In fifth grade, I was forced to smuggle “Sweet Valley High” books out of my middle school’s library under my uniform. The series lived on the green-stickered, junior high shelf which meant that I wouldn’t have official access for two more years. Desperate times had called for desperate measures, as one can imagine. Since I could tell just from the front cover that the twins were sratty AF, there was no way that I was going to sit around re-reading “The Boxcar Children” like an absolute peasant when I could be living vicariously through my girls Jessie and Elizabeth as they lived the dream and talked to cute boys.
If you wanted to live on the edge between the hours of 8AM and 3PM in grade school, you had two options. You could either pass notes and risk the exposure of your crush on Alex S. being broadcasted to your entire Social Studies class via that mega-geed Ms. Campbell, or you could covertly read under your desk. Back in the day, all the cool kids read. “Goosebumps,” “Animorphs,” “The Clique,” choose-your-own-adventures, you name it. Cell phones still hadn’t really hit the mainstream, and you can bet that even the parents of that lucky S.O.B. with a coveted flip phone hadn’t sprung for unlimited texting. And at 25-cents a pop, there was no way you were going to waste a coveted text on a friend who was sitting a mere fifteen feet from you.
I know, I know. We live in a different world now, if you don’t send blue messages, don’t even look at me, Netflix is bae et cetera et cetera. I would like to know when, exactly, it happened that reading became less cool. When did everyone decide to trade their copies of “Where the Red Fern Grows” in for episodes of Girls? Don’t get me wrong. I worship Jessa just as much as the next girl does, but I still believe that there is a definite place in our daily lives for quality time spent with a good book.
Books are fab because you can take them anywhere, they have endless battery life, and somehow no matter how many times you reread them, you’re able to pick up on new details and develop fresh understanding. Arguably, the same can be said of a really great TV show, so I’ve paired some of the classics with the classics.
Below are a series of authors that are reminiscent of your favorite on-screen entertainment in case you need some fresh blood in your bookshelf to remind you why you love to turn pages.
If you liked (or loved, or worshiped- no judgement) Gossip Girl, try on F. Scott Fitzgerald for size. While you may have read the Great Gatsby in high school, it’s nowhere near the best book in his canon. Fitzgerald’s characters crash and burn more often than Chuck Bass, and his tantalizing descriptions of the nouveau rich will have you wondering when he’s going to introduce Dan Humphrey (in “The Beautiful and Damned,” Maury Noble).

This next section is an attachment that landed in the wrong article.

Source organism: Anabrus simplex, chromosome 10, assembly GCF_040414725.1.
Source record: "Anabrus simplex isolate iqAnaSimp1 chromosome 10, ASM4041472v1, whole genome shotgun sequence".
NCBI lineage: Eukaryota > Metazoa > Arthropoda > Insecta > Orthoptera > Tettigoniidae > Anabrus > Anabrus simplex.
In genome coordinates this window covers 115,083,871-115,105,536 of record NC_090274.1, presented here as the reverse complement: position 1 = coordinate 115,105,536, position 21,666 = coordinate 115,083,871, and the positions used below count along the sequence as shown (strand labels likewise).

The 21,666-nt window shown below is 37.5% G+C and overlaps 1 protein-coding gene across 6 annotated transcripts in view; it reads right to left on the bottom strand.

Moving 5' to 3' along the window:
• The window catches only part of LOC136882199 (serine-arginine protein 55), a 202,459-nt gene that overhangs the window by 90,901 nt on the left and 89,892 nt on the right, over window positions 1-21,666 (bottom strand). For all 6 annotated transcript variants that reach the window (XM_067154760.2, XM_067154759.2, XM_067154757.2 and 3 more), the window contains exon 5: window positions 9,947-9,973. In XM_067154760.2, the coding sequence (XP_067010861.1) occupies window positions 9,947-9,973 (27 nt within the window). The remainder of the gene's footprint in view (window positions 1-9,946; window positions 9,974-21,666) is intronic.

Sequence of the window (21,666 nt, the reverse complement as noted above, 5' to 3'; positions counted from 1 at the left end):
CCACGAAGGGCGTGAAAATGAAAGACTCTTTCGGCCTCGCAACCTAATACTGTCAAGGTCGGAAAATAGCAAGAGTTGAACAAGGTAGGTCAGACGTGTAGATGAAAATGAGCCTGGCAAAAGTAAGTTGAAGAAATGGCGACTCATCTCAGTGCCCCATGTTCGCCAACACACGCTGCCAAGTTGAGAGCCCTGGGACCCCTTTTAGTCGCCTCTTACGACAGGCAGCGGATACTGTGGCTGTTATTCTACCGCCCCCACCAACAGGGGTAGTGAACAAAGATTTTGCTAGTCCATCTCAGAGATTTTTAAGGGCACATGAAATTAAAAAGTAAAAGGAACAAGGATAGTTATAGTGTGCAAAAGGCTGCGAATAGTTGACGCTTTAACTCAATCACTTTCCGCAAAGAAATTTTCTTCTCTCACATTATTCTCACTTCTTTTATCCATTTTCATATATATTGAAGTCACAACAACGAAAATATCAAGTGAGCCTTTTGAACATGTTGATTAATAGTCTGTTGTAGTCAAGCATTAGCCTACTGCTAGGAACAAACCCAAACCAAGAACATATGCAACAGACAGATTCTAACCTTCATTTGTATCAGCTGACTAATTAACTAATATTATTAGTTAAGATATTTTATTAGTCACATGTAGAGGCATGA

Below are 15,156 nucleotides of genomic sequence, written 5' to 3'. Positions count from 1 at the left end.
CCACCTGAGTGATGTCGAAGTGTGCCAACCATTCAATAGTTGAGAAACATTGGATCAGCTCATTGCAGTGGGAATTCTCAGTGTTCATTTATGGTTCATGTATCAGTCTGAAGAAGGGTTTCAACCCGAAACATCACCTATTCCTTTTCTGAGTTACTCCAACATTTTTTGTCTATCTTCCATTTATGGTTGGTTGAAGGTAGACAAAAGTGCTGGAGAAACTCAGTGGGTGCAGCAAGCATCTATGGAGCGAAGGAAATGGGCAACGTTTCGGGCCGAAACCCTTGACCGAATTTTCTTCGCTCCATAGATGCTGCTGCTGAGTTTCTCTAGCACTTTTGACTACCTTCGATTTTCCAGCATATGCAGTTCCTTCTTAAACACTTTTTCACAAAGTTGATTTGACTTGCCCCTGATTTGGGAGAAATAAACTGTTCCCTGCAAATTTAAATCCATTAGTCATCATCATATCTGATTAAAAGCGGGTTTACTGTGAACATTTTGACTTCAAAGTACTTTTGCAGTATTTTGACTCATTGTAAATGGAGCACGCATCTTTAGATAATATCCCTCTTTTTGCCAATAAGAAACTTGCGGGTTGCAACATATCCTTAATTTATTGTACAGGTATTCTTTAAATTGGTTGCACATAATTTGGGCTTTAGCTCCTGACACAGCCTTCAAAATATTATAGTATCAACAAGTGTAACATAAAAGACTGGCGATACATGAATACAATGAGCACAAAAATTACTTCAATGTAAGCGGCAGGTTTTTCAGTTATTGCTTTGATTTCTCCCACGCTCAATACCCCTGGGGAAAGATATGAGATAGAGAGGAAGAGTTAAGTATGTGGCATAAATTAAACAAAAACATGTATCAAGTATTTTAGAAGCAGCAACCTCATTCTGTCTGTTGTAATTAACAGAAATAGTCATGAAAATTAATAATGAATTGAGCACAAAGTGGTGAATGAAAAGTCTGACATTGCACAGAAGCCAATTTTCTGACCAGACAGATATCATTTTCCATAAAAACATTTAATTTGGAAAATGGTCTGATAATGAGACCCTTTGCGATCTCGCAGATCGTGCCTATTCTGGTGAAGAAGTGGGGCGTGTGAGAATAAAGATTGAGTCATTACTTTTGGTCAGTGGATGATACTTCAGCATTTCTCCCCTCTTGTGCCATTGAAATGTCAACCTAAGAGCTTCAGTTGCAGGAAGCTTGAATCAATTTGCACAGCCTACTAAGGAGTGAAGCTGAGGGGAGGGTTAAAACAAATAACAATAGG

If Gossip Girl wasn’t your thing but you’ve seen every episode of Sex and the City twice, look into Lauren Weisberger. She penned “The Devil Wears Prada,” and her other works bring to life the same young-girls-in-the-city type vibes. Weisberger writes like a fun older sister, and you’ll finish each book wondering how you can find her phone number to invite her out for drinks.
If you’re more of a thrill-seeker, obsessed with American Horror Story, check out Agatha Christie. Though she is a little more mystery-centric than horror-consumed, her suspenseful concoctions will have you on the edge of your seat. Christie has written countless fiction thrillers, and her sharp detective wit will leave you addicted.
If you’ve convinced yourself you basically have a law degree thanks to the amount of Law and Order you’ve watched over the years, enter John Grisham. This king of the legal thriller will have you flipping pages faster than Law and Order: Trial By Jury was canceled. His characters are engaging and relatable, his plot twists are mind-boggling, and if you don’t put down “A Time To Kill” a changed lady, I’m not sure what to tell you.
Lovers of The Office and Parks and Rec, look no further than the memoirs of your favorite female comediennes, Tina Fey and Amy Pohler. These two women are just as funny in print as they are on screen. Both Fey and Poehler could just walk down the street and somehow make it hilarious. Luckily for us, their silly yet witty personalities come across well on paper and will leave you glad they ended up in the careers that they did.
If you are addicted to the heebie-jeebie inducing CSI, check out “The Man in the Rockefeller Suit” by Mark Seal. This stranger-than-fiction biography reads like something straight out of a Stephen King novel. From the get-go, you’re swept up in the whirlwind of intrigue surrounding Clark Rockefeller, a German immigrant who succeeded in duping everyone into believing that he was one of those Rockefellers for over twelve years. The con man posed as countless personas in his multi-decade stint in America, culminating in a murder conviction you have to read to believe.
If your honest to God favorite show is Keeping Up With the Kardashians, I really don’t know what to tell you. Of course, I follow every single one on social media and I haven’t missed an episode since 2008, but who wants to read the literature version of a drunken brawl between Kris and Scott. Actually, that sounds pretty interesting, but so far I haven’t found a comparable author and I shudder to imagine what one would be like. Maybe just stick to magazines..